Glenn's soulmate?




Congressman Paul Ryan

GLENN: 888‑727‑BECK. One name that I hear an awful lot about and, you know, it's strange. I'm getting a lot of heat now from this article that was in Forbes magazine called Beck, Inc. It was on the cover. I think it's ought on newsstands today, the cover. And it starts with the opening line of, I could give a flying crap about politics. I care about principles. I don't care about the process at all. And there's a followup story in Forbes now on that because so many people misunderstood it. Or they are using it to smear me. I don't follow the people day to day in Washington, but when I hear names over and over again, I look into them. Paul Ryan is a name I keep hearing of just, you know, he's a god among conservatives. So I asked Stu, I don't know, about a week ago. I said, Stu, can you look into Paul Ryan, found out what you can about him. He found a speech that I read to you or portions of that he gave in Oklahoma, and it appeared to me that he was standing up for progressivism which doesn't really sit well with me. We heard from Paul Ryan's office as soon as the show was over and they said, no, you've got that all wrong. If I get it wrong, I don't care what political party it's in; I will correct the record. Heritage.org has corrected the record today and the guy who wrote the article is a guy who I know hates progressives because he's one of our researchers on the progressive movement. And the best guy to do it is Paul Ryan. So he joins us now. Hello, congressman, how are you, sir?

PAUL RYAN: Hey, nice to meet you.

GLENN: Nice to meet you, sir. Tell me, tell me your thoughts on progressivism.

PAUL RYAN: Right. What I have been trying to do, and if you read the entire Oklahoma speech or read my speech to Hillsdale College that they put in there on Primus Magazine, you can get them on my Facebook page, what I've been trying to do is indict the entire vision of progressivism because I see progressivism as the source, the intellectual source for the big government problems that are plaguing us today and so to me it's really important to flush progressives out into the field of open debate.

GLENN: I love you.

PAUL RYAN: So people can actually see what this ideology means and where it's going to lead us and how it attacks the American idea.

GLENN: Okay. Hang on just a second. I ‑‑ did you see my speech at CPAC?

PAUL RYAN: I've read it. I didn't see it. I've read it, a transcript of it.

GLENN: And I think we're saying the same thing. I call it ‑‑

PAUL RYAN: We are saying the same thing.

GLENN: It's a cancer.

PAUL RYAN: Exactly. Look, I come from ‑‑ I'm calling you from Janesville, Wisconsin where I'm born and raised.

GLENN: Holy cow.

PAUL RYAN: Where we raise our family, 35 miles from Madison. I grew up hearing about this stuff. This stuff came from these German intellectuals to Madison‑University of Wisconsin and sort of out there from the beginning of the last century. So this is something we are familiar with where I come from. It never sat right with me. And as I grew up, I learned more about the founders and reading the Austrians and others that this is really a cancer because it basically takes the notion that our rights come from God and nature and turns it on its head and says, no, no, no, no, no, they come from government, and we here in government are here to give you your rights and therefore ration, redistribute and regulate your rights. It's a complete affront of the whole idea of this country and that is to me what we as conservatives, or classical liberals if you want to get technical.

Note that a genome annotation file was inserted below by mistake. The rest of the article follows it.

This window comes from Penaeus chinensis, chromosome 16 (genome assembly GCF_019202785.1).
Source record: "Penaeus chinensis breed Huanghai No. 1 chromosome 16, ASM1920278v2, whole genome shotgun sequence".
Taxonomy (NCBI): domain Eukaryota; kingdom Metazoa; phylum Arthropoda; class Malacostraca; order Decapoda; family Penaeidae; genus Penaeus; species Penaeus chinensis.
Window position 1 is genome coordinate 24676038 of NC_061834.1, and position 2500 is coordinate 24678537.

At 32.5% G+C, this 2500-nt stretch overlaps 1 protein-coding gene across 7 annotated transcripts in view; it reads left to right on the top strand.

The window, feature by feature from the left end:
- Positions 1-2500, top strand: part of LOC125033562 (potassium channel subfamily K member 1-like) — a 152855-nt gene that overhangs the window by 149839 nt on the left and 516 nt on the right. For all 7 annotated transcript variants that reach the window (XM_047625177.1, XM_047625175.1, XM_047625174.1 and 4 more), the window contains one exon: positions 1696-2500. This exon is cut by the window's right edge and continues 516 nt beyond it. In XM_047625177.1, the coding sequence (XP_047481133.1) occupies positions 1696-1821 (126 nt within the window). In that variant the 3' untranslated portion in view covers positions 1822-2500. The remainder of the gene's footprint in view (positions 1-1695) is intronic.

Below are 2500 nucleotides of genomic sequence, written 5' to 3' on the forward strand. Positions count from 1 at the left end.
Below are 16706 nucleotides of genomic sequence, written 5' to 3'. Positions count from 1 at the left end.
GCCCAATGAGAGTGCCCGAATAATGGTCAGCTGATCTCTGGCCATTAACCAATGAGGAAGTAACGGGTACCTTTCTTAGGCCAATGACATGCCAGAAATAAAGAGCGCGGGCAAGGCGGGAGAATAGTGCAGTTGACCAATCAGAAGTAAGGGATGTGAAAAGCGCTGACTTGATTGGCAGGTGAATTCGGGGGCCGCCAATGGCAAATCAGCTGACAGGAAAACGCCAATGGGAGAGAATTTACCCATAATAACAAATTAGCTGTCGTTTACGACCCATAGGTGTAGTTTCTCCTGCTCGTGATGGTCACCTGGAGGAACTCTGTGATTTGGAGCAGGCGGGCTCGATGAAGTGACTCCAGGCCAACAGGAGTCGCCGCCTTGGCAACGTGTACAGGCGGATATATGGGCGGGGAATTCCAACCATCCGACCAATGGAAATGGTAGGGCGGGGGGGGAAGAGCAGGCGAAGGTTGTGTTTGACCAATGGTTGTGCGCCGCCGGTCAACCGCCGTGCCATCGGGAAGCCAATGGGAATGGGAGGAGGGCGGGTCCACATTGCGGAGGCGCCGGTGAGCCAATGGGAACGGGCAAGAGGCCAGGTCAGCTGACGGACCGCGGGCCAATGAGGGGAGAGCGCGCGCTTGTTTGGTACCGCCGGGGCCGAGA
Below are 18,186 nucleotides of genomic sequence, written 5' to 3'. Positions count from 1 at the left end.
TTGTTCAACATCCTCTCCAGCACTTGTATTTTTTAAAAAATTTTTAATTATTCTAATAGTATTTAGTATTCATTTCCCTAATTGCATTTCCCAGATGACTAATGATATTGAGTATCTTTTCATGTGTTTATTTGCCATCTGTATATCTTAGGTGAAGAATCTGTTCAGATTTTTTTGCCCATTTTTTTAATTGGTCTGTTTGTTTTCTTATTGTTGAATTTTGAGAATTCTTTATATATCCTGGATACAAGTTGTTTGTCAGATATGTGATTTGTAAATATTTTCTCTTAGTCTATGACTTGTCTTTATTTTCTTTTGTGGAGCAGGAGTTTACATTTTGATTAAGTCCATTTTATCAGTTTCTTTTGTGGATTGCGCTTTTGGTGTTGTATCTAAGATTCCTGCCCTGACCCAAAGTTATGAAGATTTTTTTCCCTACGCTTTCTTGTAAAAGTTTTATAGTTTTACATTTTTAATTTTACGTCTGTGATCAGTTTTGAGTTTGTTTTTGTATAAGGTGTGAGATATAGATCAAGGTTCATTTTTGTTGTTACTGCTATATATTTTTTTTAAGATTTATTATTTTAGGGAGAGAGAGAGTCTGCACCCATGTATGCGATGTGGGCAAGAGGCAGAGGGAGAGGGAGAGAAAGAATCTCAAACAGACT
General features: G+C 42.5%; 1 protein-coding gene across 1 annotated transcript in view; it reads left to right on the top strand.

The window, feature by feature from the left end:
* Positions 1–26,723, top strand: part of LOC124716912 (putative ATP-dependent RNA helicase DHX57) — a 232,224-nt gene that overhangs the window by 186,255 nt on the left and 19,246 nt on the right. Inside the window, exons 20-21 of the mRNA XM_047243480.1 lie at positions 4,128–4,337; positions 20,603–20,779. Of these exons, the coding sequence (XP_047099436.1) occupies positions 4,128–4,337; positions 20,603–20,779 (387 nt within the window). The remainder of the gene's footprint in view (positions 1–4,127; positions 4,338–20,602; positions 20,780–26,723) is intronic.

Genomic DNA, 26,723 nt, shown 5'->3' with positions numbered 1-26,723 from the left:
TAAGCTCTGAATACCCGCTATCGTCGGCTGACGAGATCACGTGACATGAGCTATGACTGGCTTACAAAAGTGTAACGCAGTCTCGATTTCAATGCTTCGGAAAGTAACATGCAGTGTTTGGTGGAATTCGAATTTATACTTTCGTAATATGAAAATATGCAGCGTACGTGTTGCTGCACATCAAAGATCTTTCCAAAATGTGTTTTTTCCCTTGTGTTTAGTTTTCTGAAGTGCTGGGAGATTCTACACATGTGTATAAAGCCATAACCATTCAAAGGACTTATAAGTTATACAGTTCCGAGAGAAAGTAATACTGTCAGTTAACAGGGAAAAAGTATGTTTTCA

GLENN: Thank you.

PAUL RYAN: ‑‑ ought to be doing to flush this out. So what I was simply tying to do in that speech was simply saying those first versions, those first progressives, they tried to use populism and popular ideas as a means to getting ‑‑ detaching people from the Constitution and founding principles to pave the way for the centralized bureaucratic welfare state.

GLENN: Okay. So you and I have ‑‑ wait, wait, hang on just a second. You and I agree because ‑‑ the way it was worded.

PAUL RYAN: Yeah.

GLENN: It sounded like you thought that Woodrow Wilson and Teddy Roosevelt and their progressivism was good and that's ‑‑

PAUL RYAN: Yeah. There was one blog which I think you cited that completely misinterpreted my remarks.

GLENN: Thank you.

PAUL RYAN: All the other blogs that wrote about my speech I think got it accurately. What I probably should have done was added a couple more sentences. I cut the thing back for time.

GLENN: No, no, that's fine.

PAUL RYAN: I should have just added a couple more sentences. What I was basically saying is the progressives we have now who are the people we have run our government, they don't even try to do that. They don't even try to pretend to be advancing a popular agenda. They try to cram through their agenda as fast as they can while they have the power that they have in order to get this stuff in place. So that is basically what I was saying is the kinds of progressives we have today, you know, aren't even pretending to do what people want for the country.

GLENN: Paul, how is it that you and I have never met?

PAUL RYAN: You know, I don't ‑‑ it's a really good question. You don't go to Washington much, do you?

GLENN: No, I avoid it like the plague.

PAUL RYAN: I go to Washington and Wisconsin every week and I don't really go anywhere in between, except for Oklahoma where my in‑laws live.

GLENN: Do you watch or ever listen to the show? Are you familiar with what I've been saying?

PAUL RYAN: I'm familiar with it but you are on at a time of day that I just can't get to a television. You are on too early. So I just haven't had a chance to watch. I've watched you on O'Reilly and you've been replayed on Greta. So obviously I'm familiar with you.

GLENN: I'm just ‑‑

PAUL RYAN: And I know you've been going after progressivism which is exactly what I've been trying to do as well.